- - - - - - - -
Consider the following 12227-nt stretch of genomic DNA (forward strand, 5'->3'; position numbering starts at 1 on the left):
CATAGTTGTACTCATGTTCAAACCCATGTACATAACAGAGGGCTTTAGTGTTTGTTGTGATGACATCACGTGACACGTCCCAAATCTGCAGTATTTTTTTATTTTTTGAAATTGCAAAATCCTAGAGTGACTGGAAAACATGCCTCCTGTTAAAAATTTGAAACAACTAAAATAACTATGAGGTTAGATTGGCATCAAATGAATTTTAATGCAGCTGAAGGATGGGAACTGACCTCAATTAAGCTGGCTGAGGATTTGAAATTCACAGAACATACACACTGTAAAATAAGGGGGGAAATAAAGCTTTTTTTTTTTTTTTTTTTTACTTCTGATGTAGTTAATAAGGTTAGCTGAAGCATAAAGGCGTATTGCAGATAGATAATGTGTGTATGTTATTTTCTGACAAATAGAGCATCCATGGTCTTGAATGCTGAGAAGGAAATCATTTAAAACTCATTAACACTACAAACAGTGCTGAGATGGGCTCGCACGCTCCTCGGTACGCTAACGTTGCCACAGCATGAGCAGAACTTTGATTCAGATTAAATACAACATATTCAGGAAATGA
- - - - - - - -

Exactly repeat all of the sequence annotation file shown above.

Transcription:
Consider the following 12227-nt stretch of genomic DNA (forward strand, 5'->3'; position numbering starts at 1 on the left):
CATAGTTGTACTCATGTTCAAACCCATGTACATAACAGAGGGCTTTAGTGTTTGTTGTGATGACATCACGTGACACGTCCCAAATCTGCAGTATTTTTTTATTTTTTGAAATTGCAAAATCCTAGAGTGACTGGAAAACATGCCTCCTGTTAAAAATTTGAAACAACTAAAATAACTATGAGGTTAGATTGGCATCAAATGAATTTTAATGCAGCTGAAGGATGGGAACTGACCTCAATTAAGCTGGCTGAGGATTTGAAATTCACAGAACATACACACTGTAAAATAAGGGGGGAAATAAAGCTTTTTTTTTTTTTTTTTTTTACTTCTGATGTAGTTAATAAGGTTAGCTGAAGCATAAAGGCGTATTGCAGATAGATAATGTGTGTATGTTATTTTCTGACAAATAGAGCATCCATGGTCTTGAATGCTGAGAAGGAAATCATTTAAAACTCATTAACACTACAAACAGTGCTGAGATGGGCTCGCACGCTCCTCGGTACGCTAACGTTGCCACAGCATGAGCAGAACTTTGATTCAGATTAAATACAACATATTCAGGAAATGA